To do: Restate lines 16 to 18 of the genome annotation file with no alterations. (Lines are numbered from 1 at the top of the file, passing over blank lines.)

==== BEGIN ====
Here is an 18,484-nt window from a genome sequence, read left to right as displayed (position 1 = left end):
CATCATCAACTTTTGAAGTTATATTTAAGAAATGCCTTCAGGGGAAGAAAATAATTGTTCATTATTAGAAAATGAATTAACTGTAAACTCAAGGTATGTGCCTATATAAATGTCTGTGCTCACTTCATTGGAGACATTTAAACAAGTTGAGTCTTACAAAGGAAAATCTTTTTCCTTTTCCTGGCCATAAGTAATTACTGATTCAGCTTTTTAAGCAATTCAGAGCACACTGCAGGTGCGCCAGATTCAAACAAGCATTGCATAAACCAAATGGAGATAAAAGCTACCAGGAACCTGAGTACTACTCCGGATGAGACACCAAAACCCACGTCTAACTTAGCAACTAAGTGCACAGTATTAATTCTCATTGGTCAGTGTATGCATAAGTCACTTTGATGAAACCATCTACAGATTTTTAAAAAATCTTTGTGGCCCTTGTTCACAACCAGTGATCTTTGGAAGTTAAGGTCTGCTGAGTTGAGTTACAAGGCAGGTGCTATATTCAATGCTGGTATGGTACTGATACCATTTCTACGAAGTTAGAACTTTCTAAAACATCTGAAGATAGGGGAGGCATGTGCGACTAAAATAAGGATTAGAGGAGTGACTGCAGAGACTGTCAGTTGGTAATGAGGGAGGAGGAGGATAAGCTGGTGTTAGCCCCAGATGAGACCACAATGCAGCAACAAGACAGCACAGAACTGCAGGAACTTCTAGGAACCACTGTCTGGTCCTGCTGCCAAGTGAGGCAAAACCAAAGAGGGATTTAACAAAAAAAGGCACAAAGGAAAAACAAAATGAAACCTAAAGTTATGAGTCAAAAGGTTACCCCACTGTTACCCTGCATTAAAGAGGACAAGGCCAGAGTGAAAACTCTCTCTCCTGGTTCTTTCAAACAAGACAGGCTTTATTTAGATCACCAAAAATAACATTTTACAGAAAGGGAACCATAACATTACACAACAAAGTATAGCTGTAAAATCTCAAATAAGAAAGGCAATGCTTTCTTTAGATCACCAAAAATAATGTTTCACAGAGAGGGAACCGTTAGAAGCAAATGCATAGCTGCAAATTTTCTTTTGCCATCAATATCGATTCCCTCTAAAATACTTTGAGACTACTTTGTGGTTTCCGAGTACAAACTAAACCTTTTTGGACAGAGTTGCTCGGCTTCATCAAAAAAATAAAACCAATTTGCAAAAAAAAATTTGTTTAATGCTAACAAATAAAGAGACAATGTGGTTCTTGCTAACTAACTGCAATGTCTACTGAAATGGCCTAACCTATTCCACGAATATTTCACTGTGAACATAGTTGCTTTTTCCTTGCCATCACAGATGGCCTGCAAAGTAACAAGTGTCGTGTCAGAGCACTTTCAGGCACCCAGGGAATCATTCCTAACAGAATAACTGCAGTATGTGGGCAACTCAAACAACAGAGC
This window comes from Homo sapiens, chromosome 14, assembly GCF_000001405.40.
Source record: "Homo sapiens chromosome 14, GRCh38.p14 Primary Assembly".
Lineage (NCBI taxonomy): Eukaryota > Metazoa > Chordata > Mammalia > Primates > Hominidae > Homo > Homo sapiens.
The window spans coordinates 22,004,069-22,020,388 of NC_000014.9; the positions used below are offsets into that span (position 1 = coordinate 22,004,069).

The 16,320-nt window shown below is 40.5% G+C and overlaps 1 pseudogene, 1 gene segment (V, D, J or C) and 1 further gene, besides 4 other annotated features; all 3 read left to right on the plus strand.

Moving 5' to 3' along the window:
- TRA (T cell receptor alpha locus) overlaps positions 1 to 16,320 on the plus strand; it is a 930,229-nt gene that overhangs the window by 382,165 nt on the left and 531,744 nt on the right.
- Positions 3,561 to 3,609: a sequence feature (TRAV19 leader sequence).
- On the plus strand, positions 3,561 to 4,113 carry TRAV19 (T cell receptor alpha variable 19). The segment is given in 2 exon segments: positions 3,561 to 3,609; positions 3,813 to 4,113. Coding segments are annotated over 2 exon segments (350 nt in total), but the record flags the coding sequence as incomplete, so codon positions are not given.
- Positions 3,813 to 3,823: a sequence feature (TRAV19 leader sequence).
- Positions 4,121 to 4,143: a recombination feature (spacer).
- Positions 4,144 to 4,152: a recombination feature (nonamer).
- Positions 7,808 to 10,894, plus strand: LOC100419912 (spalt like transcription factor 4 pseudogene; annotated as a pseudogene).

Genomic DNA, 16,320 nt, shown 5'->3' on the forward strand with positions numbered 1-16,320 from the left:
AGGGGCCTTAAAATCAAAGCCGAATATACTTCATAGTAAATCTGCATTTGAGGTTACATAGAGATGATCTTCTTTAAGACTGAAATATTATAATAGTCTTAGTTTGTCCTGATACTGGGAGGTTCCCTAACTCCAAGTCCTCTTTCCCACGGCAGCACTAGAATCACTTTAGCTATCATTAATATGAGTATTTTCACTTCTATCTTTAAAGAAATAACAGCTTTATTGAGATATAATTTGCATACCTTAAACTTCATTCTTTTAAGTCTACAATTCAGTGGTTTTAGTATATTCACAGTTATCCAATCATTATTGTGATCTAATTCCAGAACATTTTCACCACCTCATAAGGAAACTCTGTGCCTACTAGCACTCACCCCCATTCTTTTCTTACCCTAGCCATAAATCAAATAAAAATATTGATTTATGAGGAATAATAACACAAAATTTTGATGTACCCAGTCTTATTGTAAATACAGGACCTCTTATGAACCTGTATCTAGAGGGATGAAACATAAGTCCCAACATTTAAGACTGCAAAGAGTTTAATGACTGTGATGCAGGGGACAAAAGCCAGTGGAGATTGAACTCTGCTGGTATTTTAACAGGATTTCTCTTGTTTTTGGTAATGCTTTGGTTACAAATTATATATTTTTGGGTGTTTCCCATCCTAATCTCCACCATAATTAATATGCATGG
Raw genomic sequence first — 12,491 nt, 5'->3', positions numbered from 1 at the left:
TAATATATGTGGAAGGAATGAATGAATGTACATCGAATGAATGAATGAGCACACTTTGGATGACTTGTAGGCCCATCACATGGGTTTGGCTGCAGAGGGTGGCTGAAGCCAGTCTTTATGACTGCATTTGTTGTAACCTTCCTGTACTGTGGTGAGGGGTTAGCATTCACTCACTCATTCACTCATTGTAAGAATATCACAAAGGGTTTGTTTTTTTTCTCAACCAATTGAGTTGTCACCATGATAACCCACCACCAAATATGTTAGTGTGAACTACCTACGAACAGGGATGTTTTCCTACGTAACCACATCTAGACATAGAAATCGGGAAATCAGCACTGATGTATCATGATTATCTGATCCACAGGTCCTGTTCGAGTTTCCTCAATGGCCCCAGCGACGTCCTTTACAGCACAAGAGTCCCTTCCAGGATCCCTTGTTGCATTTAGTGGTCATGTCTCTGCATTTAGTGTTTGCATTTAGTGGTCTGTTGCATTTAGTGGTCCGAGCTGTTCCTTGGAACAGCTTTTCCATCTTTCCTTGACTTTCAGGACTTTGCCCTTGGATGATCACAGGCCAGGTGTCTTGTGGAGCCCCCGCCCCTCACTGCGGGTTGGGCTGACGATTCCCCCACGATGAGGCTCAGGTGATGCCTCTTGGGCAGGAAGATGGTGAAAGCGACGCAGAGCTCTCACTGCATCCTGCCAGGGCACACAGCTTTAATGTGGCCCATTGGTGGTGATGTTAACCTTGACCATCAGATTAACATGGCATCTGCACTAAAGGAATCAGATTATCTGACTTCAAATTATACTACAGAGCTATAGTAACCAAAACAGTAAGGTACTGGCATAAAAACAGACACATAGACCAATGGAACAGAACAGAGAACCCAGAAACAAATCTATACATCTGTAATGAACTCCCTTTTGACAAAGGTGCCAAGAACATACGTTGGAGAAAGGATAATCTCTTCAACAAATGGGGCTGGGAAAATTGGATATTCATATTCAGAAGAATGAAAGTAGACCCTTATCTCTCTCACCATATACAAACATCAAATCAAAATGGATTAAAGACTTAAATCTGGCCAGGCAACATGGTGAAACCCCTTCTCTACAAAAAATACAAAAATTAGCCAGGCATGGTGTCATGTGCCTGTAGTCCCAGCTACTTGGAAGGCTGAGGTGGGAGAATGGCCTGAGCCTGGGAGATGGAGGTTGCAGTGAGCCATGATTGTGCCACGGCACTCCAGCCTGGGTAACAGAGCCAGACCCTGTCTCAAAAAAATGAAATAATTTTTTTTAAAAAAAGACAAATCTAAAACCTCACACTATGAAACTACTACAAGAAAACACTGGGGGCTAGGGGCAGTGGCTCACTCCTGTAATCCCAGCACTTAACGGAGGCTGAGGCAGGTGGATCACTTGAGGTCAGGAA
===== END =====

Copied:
Genomic DNA, 16,320 nt, shown 5'->3' on the forward strand with positions numbered 1-16,320 from the left:
AGGGGCCTTAAAATCAAAGCCGAATATACTTCATAGTAAATCTGCATTTGAGGTTACATAGAGATGATCTTCTTTAAGACTGAAATATTATAATAGTCTTAGTTTGTCCTGATACTGGGAGGTTCCCTAACTCCAAGTCCTCTTTCCCACGGCAGCACTAGAATCACTTTAGCTATCATTAATATGAGTATTTTCACTTCTATCTTTAAAGAAATAACAGCTTTATTGAGATATAATTTGCATACCTTAAACTTCATTCTTTTAAGTCTACAATTCAGTGGTTTTAGTATATTCACAGTTATCCAATCATTATTGTGATCTAATTCCAGAACATTTTCACCACCTCATAAGGAAACTCTGTGCCTACTAGCACTCACCCCCATTCTTTTCTTACCCTAGCCATAAATCAAATAAAAATATTGATTTATGAGGAATAATAACACAAAATTTTGATGTACCCAGTCTTATTGTAAATACAGGACCTCTTATGAACCTGTATCTAGAGGGATGAAACATAAGTCCCAACATTTAAGACTGCAAAGAGTTTAATGACTGTGATGCAGGGGACAAAAGCCAGTGGAGATTGAACTCTGCTGGTATTTTAACAGGATTTCTCTTGTTTTTGGTAATGCTTTGGTTACAAATTATATATTTTTGGGTGTTTCCCATCCTAATCTCCACCATAATTAATATGCATGG
Raw genomic sequence first — 12,491 nt, 5'->3', positions numbered from 1 at the left: